Race Report: 2014 Antelope Island Buffalo Run 100
About the only thing I would dislike more than writing a report about how I dropped from a race would be writing a report describing how I didn’t even start the race because I was fearful that I might not finish.
I knew going into this one that there was a better than even chance of me not finishing. The only thing I hate worse than a DNF (Did Not Finish) is a DNS (Did Not Start), so rather than take a pass on the race I showed up to give it a shot. I was determined to enjoy myself and use this as a stepping-stone for the rest of the year.
Training was going well when I signed up for this race a few months ago, but since then it had been far less than I would have liked. Competing priorities filled my free time and running got bumped a few rungs down the ladder. I maintained good consistency, but just never got to a good level of weekly volume and long runs.
I had already paid for the race, arranged for time off, and had done some training – even the idea of chalking up a DNF was not enough to keep me away from spending the day running around the island.
Part of the fun for me is the drive. It’s nice to get a little taste of a road trip without driving so far that it becomes a chore. I listened to audiobooks and made several stops to take photos along the way. The high plains of Wyoming can be boring to many, but there is plenty to see if you look around.
After I picked up my race packet and checked into the hotel, I headed out to the shoreline of the Great Salt Lake and spent an hour hiking along a path and taking a few more photos.
On race morning (the race starts @ noon), I roamed the island for a little while and tried to relax. I shot this panorama from a viewpoint overlooking the race start/finish area. The flat area to the left would be packed with cars by this time tomorrow.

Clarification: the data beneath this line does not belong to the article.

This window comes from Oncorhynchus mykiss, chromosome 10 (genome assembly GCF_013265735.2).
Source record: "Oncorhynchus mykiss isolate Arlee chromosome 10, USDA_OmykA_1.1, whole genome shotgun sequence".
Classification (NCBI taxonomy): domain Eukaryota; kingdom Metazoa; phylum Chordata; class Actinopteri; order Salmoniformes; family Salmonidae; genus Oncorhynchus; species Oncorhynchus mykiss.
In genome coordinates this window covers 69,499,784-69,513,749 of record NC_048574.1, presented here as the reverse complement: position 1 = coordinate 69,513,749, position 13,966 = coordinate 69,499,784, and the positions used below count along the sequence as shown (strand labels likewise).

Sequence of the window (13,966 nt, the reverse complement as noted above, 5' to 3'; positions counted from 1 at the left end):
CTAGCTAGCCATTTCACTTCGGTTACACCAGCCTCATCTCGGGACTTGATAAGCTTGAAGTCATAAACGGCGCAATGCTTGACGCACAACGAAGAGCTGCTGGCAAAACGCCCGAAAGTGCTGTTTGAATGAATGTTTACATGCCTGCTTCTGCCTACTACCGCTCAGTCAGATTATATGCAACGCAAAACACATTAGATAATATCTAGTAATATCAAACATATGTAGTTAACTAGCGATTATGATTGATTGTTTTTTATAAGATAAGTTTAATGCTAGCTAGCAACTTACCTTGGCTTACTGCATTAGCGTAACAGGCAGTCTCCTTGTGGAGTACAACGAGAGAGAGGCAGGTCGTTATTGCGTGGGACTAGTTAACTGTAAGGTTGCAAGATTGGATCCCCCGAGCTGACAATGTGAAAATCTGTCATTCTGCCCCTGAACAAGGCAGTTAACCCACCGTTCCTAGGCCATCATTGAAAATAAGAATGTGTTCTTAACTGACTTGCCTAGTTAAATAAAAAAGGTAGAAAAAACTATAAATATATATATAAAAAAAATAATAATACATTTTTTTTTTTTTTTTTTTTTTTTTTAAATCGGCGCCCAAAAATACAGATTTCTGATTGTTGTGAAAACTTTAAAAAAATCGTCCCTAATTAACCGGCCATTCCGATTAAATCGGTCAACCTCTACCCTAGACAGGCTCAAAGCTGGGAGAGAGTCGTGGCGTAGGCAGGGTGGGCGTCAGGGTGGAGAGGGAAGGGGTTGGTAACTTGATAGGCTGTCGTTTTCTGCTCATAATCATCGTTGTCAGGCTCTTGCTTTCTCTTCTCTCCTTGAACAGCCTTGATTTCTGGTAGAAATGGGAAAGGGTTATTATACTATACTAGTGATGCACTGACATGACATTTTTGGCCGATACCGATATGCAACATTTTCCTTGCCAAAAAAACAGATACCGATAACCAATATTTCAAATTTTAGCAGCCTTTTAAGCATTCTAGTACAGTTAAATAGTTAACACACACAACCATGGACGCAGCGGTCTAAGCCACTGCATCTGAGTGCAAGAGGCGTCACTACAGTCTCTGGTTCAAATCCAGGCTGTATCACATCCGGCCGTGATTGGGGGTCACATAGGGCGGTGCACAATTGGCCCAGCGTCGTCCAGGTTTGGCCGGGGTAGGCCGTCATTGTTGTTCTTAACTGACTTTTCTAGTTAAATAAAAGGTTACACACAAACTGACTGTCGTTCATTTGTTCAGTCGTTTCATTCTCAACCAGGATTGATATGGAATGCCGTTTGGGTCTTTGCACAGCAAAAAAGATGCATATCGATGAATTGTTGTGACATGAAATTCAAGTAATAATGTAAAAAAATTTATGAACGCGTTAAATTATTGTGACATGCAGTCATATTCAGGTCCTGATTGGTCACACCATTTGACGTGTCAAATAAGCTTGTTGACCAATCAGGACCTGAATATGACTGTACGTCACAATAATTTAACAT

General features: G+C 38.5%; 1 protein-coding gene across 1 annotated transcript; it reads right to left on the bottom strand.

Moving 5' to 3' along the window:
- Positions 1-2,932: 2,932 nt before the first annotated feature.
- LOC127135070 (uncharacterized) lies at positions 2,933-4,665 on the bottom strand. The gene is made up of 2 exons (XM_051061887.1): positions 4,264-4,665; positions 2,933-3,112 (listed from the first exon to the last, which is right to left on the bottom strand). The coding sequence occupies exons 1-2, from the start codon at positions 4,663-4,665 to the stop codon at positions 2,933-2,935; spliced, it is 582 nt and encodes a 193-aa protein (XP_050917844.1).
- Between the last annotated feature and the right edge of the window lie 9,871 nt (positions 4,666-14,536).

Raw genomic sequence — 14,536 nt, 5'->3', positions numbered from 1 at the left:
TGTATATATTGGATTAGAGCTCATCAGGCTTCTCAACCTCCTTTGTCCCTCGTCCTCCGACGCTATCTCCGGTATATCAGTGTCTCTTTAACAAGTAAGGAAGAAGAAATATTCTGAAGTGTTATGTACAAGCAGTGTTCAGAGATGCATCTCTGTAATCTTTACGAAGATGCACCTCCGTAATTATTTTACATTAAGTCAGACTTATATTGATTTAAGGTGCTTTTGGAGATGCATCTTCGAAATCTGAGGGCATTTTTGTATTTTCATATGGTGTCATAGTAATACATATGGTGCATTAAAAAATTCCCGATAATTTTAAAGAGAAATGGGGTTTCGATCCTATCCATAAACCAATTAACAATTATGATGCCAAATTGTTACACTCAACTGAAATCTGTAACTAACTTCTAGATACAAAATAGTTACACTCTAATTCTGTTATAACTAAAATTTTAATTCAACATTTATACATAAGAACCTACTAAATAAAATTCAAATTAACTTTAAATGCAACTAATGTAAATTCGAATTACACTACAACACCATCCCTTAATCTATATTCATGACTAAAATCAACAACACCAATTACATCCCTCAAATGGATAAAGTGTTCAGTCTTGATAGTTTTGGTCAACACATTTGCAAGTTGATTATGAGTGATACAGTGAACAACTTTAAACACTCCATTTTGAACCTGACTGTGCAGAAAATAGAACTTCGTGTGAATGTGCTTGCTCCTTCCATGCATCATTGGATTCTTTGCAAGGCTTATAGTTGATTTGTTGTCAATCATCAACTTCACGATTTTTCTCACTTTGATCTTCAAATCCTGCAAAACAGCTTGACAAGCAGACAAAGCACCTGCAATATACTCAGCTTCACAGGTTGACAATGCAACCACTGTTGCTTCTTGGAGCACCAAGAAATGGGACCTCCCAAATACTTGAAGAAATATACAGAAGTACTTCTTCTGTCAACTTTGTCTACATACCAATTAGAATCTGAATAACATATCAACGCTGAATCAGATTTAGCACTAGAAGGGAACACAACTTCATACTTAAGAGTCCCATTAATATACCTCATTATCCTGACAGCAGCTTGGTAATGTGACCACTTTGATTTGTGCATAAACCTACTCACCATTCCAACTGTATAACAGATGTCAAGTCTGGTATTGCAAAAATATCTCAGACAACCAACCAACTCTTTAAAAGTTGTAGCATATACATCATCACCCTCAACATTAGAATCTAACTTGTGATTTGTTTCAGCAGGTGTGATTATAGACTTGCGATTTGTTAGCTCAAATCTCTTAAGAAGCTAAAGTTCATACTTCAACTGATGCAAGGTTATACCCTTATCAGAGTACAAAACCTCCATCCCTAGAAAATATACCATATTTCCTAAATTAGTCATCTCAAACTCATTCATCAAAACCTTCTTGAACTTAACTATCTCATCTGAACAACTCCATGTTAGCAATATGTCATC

Once I made my way to race headquarters on the island, I knew I had made the right call in showing up. It was great to see so many friends and I decided no matter what happened race-wise, I was not going to spend my time all self-absorbed and feeling sorry. Been there, done that…
I hung around after the start to make sure I was the absolute last one over the line. I wanted to take my time and give myself a big wakeup call that I was not in race mode. I have a hard time adhering to my plans of holding back even when I am in lousy shape, so I was hoping this move would hammer home the point into my thick skull.
The first 20 miles were a lot of fun. I jogged along, hiked a bit, took plenty of photos, and generally had a good time enjoying the awesome good fortune of being able to run around all day long on a Friday afternoon. A time when I would normally be sitting in a cubicle.
Miles 20 to 50 were not as much fun. I got caught up in trying to run a little faster than I should have been, and inevitably started to unravel. Navigating around a large herd of bison was a fun distraction, though.
I contemplated dropping out at mile 50 when you come back through the start/finish area, and that had been one of my possible plans going into the race (just run the first 50 and drop). I decided I still had a little life left in me, and took my time reloading my pack for the next 20 miles.
I wish I could report that I made some miraculous recovery, or that I gutted it out to the bitter end. Nope. I shuffled along for several miles and could tell that I was done. I’d save that fight for another time. 69.5 was enough for now.
After a few hours sleep in the front seat of the car with the heater on full blast, I made my way around the course to pick up my drop bags and spectated a little bit of the 50 mile race that had started earlier in the morning. Scott J. crushed that event – again.
Huge thanks to Jim for putting on such a great event every year, and for the many volunteers that took such good care of us runners. Staying up all night in the cold temps to keep track of us and tend to our needs. See you next year!